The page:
Catwatching Author:Desmond Morris "The domestic cat is a contradiction. No animal has developed such an intimate relationship with mankind, while at the same time demanding and getting such independence of movement and action. The dog may be man's best friend, but it is rarely allowed out on its own to wander from garden to garden or street to street. The headstrong cat... more » walks alone." Thus begins Desmond Morris's fascinating examination of cat behavior and the way in which man and cats interact.
In this intriguing and engaging book Desmond Morris answers many of the questions he has been asked about cats - and some that have never been asked. Every cat lover will be amazed and enlightened by this new book.
Early Egyptian records show that the cat was already fully domesticated 3,500 years ago. Yet even the most domesticated of cats leads a double life; the overgrown kitten that purrs in its owner's lap is just as likely to become a self-sufficient, wild creature wrapped up in catching its prey or defending its territory. It is clear that cats today carry with them an ancient inheritance of amazing sensory capacities, vocal utterances, body language, and territorial displays.
Desmond Morris developed the habit of catwatching as a boy growing up in the English countryside, where he remembers having spent many hours lying in the grass observing the farm cats as they stalked their prey. As a zoologist, he has had in his care most members of the cat family - from great tigers, powerful leopards, and mighty jaguars to tiny tiger cats and little jaguarundi.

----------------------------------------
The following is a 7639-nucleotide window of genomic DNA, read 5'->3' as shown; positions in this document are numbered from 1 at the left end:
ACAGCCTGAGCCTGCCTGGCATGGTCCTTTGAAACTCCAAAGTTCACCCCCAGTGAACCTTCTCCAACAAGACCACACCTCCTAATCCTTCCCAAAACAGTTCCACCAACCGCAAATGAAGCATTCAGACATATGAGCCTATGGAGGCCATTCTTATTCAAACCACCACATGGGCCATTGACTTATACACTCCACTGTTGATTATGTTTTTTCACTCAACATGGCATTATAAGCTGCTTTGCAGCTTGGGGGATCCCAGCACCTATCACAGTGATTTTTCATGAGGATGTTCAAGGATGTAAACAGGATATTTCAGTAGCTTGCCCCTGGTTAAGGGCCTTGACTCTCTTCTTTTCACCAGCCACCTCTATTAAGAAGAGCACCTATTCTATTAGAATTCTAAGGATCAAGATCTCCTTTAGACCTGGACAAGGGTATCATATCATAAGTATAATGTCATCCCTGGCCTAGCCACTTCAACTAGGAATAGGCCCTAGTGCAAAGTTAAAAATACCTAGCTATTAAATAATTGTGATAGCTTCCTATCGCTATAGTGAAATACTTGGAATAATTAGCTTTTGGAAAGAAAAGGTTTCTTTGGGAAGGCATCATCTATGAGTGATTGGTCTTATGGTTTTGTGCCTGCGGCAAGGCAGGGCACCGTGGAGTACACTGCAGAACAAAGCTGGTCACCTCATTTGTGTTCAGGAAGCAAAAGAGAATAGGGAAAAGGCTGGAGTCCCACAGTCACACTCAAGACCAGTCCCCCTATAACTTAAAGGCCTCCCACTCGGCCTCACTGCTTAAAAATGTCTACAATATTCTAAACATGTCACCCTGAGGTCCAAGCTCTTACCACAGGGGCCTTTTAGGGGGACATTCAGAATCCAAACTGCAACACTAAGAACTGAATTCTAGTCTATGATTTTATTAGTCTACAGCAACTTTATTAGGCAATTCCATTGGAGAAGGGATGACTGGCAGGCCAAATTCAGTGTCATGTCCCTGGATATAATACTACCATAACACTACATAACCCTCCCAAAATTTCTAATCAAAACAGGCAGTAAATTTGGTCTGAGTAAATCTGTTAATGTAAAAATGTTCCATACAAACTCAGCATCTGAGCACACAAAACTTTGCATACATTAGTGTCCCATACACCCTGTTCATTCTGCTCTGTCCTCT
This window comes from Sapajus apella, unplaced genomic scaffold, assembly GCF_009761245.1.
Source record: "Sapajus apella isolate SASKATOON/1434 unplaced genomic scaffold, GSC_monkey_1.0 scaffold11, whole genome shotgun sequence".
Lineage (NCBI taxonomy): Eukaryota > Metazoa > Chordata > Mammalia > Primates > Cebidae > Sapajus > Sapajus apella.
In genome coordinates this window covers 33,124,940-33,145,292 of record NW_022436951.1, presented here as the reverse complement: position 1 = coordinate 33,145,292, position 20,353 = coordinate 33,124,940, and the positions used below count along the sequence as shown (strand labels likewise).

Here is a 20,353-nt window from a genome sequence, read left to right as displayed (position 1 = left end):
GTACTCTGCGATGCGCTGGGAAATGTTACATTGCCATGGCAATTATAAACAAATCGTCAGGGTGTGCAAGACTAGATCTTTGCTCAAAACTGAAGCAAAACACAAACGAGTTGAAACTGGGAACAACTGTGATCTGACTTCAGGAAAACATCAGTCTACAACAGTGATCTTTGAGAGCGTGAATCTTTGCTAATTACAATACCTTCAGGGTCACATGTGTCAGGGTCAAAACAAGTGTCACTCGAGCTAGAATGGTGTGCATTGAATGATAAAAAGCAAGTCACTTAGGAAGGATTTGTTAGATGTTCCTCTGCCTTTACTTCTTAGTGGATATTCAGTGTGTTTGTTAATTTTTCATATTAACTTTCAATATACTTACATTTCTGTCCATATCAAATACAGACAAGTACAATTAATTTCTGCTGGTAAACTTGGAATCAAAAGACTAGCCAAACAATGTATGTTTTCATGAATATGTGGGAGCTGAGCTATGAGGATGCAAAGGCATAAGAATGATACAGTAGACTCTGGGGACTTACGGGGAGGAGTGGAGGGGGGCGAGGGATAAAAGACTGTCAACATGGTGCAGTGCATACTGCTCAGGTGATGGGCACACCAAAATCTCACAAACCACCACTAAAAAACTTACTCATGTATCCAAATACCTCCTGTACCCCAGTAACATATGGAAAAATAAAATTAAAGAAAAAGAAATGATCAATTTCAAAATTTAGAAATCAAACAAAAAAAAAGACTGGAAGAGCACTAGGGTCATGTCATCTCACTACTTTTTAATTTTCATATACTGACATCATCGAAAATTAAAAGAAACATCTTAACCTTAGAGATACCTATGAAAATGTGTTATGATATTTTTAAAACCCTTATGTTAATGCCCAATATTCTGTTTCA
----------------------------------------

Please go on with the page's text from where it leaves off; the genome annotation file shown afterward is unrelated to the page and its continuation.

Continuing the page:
* Why Does a Cat Purr?
* Why Does a Cat Wag Its Tail?
* Why Do Cats Keep Crying to Be Let Out and Then Cry to Be Let In Again?
* Why Does a Cat Hiss?
* Why Does a Cat Chatter Its Teeth When It Sees a Bird Through the Window?
* How Does a Cat Use Its Whiskers?
* Can Cats See Color?
* Why Are Cat Owners Healthier Than Other People?
* Why Is a Female Cat Called a Queen?
* Why Does a Cat Have Nine Lives?
* Why Do We Say "It is Raining Cats and Dogs"?
Find the answers to these questions and many more in 'Catwatching'.« less
I found this book to be nothing special and in fact wrong in at least one major area. Mr. Morris thinks only "pet" cats whose hunting instinct has been frustrated "play" with their prey. Having grown up on a farm with working cats whose only food supplement was a pan of milk at milking time, I've seen too many games of "catch and release" to be taken in by this unfounded supposition. In fact, too many of the "reasons" for cat behavior in this book are clearly suppositions.
This is a fascinating book that answers so many common questions asked about the companion cat: "Why do cats purr?", "Why do cats keep crying to be let out and then cry to be let in again?", and "Why does a cat like being stroked?", just to name a few.
Author, Desmond Morris has surprise answers for all of us and his writing is easily read without a touch of being pedantic.